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Didi’s Decision To Delist From NYSE Prompts A 20% Plunge In Its US Listed Stocks

Didi’s Decision To Delist From NYSE Prompts A 20% Plunge In Its US Listed Stocks
Didi Global, the Chinese ride-hailing behemoth, announced its intentions to withdraw from the New York Stock Exchange and pursue a Hong Kong listing, just five months after its debut. This marks a remarkable turnaround in the strategy of the company which has arguably bowed down to pressures from Chinese regulators who were enraged by the company launching its IPO in the United States.
Investors reacted quickly, with the company's stock dropping 22.17 per cent and losing $8.4 billion in market value. Didi shares have dropped around 57 per cent since their June 30 IPO price of $6.07.
"Following careful research, the company will immediately start delisting on the New York stock exchange and start preparations for listing in Hong Kong," Didi said on its Twitter-like Weibo account.
Didi did not provide any details, but said in a second statement that it will hold a shareholder vote at a later date and assured that its New York-listed stock would be convertible into "freely tradable shares" on an internationally recognised market.
The decision, according to market experts, adds to the uncertainty for investors in Chinese businesses that have their stocks listed in the United States. Alibaba, Baidu, and other Chinese companies with US stock exchange listings declined in value on Friday since the decision of Didi.
"If you are a money manager and don’t understand what the rules are, it's easier to just sell and move your money where you better understand the rules of the game,” said Michael Antonelli, market strategist at Baird.
According to media reports from last month, Chinese officials urged Didi's senior executives to come up with a strategy to delist from the New York Stock Exchange owing to data security concerns.
According to two individuals familiar with the situation, Didi's board met on Thursday and authorised the US delisting and HK listing plans.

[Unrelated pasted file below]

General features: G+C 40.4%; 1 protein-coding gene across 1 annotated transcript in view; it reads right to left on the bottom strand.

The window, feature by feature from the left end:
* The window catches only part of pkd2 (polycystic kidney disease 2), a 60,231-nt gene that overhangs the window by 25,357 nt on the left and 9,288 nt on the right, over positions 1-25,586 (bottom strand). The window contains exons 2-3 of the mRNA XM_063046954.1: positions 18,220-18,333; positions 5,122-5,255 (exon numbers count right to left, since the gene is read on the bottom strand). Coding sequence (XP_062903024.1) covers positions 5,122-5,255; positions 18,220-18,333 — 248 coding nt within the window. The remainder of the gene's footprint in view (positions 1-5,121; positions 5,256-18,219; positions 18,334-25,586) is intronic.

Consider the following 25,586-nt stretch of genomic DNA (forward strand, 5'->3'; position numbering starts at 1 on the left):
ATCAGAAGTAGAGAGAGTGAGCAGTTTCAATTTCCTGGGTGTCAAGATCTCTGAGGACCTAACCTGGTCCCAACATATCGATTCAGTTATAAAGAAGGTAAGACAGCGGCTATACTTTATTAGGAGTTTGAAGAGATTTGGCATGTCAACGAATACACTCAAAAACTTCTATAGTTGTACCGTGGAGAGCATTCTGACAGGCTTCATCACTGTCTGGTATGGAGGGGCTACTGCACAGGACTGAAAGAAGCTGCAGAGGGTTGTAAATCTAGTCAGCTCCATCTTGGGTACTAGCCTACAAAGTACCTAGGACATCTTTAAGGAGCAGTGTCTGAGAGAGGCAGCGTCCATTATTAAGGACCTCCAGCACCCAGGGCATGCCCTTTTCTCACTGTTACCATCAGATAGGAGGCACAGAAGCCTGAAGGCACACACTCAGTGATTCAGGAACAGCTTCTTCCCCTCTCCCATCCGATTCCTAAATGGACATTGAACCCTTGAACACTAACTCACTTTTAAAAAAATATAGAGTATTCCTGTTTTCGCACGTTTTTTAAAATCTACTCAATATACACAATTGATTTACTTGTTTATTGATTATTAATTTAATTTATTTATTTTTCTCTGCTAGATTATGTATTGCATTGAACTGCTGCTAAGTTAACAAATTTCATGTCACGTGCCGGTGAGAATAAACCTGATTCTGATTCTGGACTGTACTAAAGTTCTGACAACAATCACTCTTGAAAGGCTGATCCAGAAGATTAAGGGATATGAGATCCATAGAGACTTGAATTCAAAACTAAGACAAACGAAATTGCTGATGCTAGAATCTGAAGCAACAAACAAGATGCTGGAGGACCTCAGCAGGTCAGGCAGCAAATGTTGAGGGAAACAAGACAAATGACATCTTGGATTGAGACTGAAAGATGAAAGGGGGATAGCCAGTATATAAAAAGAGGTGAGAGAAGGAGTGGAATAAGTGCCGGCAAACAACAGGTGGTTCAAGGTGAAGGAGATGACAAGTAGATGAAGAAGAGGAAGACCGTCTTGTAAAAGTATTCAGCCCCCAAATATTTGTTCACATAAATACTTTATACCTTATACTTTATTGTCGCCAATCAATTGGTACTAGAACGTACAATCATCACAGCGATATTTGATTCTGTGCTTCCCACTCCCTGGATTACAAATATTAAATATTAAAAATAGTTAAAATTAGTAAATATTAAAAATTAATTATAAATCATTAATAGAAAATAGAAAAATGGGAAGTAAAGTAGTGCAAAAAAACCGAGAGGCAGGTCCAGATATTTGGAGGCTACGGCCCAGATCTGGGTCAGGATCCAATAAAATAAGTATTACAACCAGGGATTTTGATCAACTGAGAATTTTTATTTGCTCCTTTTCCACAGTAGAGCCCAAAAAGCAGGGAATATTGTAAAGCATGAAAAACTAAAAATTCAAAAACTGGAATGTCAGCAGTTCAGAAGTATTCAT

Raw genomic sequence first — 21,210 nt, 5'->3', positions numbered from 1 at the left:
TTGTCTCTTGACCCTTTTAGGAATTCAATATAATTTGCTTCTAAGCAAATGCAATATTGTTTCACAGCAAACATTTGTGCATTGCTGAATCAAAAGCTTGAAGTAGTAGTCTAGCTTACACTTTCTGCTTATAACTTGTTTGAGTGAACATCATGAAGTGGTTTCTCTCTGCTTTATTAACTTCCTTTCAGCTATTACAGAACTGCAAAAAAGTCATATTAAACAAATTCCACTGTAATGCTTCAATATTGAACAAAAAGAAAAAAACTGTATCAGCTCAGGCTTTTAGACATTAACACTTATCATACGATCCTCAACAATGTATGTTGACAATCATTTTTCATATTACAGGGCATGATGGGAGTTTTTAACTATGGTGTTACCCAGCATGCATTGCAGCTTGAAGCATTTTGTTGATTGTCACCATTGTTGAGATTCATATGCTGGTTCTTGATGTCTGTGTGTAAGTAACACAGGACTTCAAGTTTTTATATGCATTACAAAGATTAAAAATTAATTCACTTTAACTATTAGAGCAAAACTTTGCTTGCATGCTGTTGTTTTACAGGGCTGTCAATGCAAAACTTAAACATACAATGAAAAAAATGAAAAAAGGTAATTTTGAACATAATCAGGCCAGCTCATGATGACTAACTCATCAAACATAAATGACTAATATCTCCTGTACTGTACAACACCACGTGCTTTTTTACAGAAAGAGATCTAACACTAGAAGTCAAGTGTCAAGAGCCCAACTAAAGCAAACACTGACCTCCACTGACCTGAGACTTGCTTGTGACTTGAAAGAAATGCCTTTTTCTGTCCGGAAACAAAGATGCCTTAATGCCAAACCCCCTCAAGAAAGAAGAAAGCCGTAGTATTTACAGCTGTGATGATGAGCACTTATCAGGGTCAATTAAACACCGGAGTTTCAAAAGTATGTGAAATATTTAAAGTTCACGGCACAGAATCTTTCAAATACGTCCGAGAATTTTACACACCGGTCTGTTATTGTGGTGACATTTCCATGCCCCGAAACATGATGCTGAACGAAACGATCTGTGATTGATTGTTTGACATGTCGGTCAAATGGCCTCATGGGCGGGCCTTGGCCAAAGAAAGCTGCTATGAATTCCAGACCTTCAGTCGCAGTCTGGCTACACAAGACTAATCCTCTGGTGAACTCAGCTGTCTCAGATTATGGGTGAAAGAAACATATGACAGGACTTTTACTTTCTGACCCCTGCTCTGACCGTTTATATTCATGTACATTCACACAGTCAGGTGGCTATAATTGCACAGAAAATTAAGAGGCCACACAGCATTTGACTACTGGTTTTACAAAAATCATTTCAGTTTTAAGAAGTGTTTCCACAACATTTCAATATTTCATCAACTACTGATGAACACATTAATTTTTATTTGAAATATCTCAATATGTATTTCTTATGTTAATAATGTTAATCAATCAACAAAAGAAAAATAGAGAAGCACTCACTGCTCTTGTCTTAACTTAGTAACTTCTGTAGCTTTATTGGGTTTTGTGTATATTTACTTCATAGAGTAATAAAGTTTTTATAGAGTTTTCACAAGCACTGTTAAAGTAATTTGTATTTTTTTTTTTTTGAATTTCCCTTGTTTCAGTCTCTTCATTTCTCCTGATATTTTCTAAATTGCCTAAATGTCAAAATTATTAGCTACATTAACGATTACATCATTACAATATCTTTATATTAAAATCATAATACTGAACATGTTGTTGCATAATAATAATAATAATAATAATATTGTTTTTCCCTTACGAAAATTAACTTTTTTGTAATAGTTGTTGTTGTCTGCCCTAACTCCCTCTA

Despite being urged to put its $4.4 billion initial public offering on hold while Chinese regulators investigated its data practises, Didi had gone through with it in June this year.
Back then, the powerful Cyberspace Administration of China (CAC) had promptly ordered the removal of 25 of Didi's mobile applications from app stores and forced the business to cease registering new customers, claiming national security and public interest as justifications.
The app s of Didi provide users a range of service including delivery and banking services in addition to ride-hailing and these are still being investigated by Chinese authorities.
Didi may need to acquire shares at the $14 IPO price to avoid legal difficulties, or at the very least pay more than the current share price, according to Redex Research analyst Kirk Boodry, who posts on Smartkarma.
However, it was unclear what the delisting would signify for investors.
"There may also be some hope that by doing this, Didi management will improve its regulatory relations, but I am less confident on that," Boodry added.
The disruption of Didi's New York IPO - which is expected to be a tough and nasty process - demonstrates Chinese regulators' enormous power and their brazen attitude to using it.
Following him slamming China's regulatory system, Chinese billionaire Jack Ma drew afoul of Chinese authorities, resulting in the spectacular scuffling of Ant Group's mega-IPO last year.
Didi's action is likely to dissuade Chinese companies from listing in the United States, prompting others to reassess their status as publicly listed corporations in the United States.
"Chinese ADRs face increasing regulatory challenges from both U.S. and Chinese authorities. For most companies, it will be like walking on eggshells trying to please both sides. Delisting will only make things simpler," said Wang Qi, chief executive of fund manager MegaTrust Investment (HK).

Christopher J. Mitchell

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